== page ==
Experimental release channel for the Windows App SDK

Important

The experimental channel is not supported for use in production environments, and apps that use the experimental releases cannot be published to the Microsoft Store.

The experimental channel provides releases of the Windows App SDK that include experimental channel features that are in early stages of development.

APIs for experimental features have the Experimental attribute. If you call an experimental API in your code, you will receive a build-time warning. All APIs in the experimental channel might have breaking changes in future releases, but experimental APIs are especially subject to change. Experimental features may be removed from the next release, or may never be released.

The following releases of the experimental channel are currently available:

If you'd like to upgrade an existing app from an older version of the Windows App SDK to a newer version, see Update existing projects to the latest release of the Windows App SDK.

Version 1.0 Experimental (1.0.0-experimental1)

This is the latest release of the experimental channel. It supports all experimental channel features.

The following sections describe new and updated features, limitations, and known issues for this release.

WinUI 3

This release of WinUI 3 is focused on building towards new features for 1.0 stable and fixing bugs.

  • New features: Support for showing a ContentDialog per window rather than per thread.
  • Bugs: For the full list of bugs addressed in this release, see our GitHub repo.
  • Samples: To see WinUI 3 controls and features in action, you can clone and build the WinUI 3 Controls Gallery app from GitHub, or download the app from the Microsoft Store.

For more information or to get started developing with WinUI, see:

Push notifications (experimental feature)

This release introduces a push notifications API that can be used by MSIX-packaged desktop apps with Azure app registration-based identities. To use this feature, you must sign up for our private preview.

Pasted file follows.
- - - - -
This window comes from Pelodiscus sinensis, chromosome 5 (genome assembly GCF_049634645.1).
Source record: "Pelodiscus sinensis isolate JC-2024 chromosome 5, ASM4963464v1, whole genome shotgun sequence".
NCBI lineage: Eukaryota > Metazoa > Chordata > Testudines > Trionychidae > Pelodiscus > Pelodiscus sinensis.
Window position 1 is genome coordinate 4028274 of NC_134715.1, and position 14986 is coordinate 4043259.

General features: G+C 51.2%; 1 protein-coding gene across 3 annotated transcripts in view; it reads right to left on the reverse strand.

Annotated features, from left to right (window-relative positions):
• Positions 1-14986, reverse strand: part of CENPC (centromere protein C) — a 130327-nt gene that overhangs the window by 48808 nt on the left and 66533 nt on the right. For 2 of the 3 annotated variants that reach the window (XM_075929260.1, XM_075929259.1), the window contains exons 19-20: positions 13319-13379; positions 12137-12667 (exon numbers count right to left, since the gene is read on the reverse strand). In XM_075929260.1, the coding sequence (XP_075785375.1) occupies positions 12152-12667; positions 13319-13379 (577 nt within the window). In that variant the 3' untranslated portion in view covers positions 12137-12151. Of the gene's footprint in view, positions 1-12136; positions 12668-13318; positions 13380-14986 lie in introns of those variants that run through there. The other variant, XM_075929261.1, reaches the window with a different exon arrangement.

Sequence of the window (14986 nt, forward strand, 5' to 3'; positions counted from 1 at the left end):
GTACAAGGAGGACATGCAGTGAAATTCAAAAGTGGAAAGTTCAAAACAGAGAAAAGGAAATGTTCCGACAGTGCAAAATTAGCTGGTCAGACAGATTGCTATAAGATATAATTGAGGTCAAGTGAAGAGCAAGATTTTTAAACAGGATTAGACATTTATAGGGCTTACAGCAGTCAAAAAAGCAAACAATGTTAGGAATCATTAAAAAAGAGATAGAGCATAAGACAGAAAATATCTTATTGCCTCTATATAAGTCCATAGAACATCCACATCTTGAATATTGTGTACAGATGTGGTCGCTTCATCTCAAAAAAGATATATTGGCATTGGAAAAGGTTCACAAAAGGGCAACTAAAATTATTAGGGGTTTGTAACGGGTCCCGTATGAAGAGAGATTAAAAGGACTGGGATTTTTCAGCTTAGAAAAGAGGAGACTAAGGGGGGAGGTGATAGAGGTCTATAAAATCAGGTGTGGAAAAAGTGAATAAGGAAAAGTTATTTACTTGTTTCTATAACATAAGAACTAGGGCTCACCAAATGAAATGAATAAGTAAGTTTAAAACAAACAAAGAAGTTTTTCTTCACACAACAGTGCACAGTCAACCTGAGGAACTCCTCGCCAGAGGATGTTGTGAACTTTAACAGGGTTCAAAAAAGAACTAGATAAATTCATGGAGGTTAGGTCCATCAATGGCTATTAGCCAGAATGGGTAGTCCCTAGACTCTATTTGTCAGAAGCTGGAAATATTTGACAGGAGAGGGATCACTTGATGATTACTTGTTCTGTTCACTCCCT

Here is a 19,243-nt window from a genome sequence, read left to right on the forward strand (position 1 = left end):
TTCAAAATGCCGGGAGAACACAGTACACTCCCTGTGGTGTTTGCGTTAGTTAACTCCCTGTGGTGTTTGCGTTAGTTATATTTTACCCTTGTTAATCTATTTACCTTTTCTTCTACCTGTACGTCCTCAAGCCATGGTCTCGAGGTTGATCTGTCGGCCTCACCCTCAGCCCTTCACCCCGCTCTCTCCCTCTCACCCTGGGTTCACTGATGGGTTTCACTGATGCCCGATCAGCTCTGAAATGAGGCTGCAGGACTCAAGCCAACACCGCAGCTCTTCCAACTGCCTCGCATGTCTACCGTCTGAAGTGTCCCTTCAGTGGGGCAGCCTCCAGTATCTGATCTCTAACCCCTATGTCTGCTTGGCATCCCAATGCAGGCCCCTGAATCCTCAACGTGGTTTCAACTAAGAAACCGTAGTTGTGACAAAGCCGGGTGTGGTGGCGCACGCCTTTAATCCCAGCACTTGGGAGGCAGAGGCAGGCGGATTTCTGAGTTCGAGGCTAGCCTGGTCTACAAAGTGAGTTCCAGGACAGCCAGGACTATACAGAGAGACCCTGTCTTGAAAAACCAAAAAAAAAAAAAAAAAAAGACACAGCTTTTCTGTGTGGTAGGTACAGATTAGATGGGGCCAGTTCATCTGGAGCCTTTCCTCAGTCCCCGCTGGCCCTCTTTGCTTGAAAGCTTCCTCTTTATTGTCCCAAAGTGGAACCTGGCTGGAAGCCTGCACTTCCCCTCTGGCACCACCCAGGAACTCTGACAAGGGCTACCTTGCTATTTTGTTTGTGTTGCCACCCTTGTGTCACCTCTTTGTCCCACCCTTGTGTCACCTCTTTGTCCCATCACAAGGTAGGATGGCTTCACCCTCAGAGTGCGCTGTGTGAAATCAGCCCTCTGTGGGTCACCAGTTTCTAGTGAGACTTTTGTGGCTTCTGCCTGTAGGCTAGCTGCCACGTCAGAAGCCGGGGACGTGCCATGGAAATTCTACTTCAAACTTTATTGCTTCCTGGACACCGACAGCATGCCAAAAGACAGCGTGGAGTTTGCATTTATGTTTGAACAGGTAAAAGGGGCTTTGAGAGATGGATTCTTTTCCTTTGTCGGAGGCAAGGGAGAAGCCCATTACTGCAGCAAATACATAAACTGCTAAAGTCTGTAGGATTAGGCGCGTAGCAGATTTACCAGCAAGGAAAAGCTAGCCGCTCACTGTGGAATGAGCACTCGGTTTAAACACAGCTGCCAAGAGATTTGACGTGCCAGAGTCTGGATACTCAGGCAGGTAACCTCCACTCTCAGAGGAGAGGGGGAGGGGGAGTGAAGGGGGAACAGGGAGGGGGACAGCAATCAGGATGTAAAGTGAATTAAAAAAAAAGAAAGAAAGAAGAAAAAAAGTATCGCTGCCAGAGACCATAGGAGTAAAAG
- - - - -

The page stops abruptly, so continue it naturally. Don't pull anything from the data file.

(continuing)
Important limitations:

  • Push notifications are only supported in MSIX packaged apps that are running on Windows 10 version 2004 (build 19041) or later releases.
  • Microsoft reserves the right to disable or revoke apps from push notifications during the private preview.
  • Microsoft does not guarantee the reliability or latency of push notifications.
  • During the private preview, push notification volume is limited to 1 million per month.

For more information, see Push notifications.

Windowing

This release includes updates to the windowing APIs. These are a set of high-level windowing APIs, centered around the AppWindow class, which allows for easy-to-use windowing scenarios that integrates well with the Windows user experience and other apps. This is similar to, but not the same as, the UWP AppWindow.

Important limitations:

  • This release of AppWindow is currently available only to Win32 apps (both packaged and unpackaged).
  • The Windows App SDK does not currently provide methods for attaching UI framework content to an AppWindow; you are limited to using the HWND interop access methods.
  • The Windowing API's will currently not work on Windows version 1809 and 1903 for AMD64.

For more information, see Manage app windows.

Deployment for unpackaged apps

This release introduces updates to the dynamic dependencies feature, including the bootstrapper API.

Important limitations:

  • The dynamic dependencies feature is only supported for unpackaged apps (that is, apps that do not use MSIX for their deployment technology).
  • Elevated callers aren't supported.

For more information, see the following articles:

Other limitations and known issues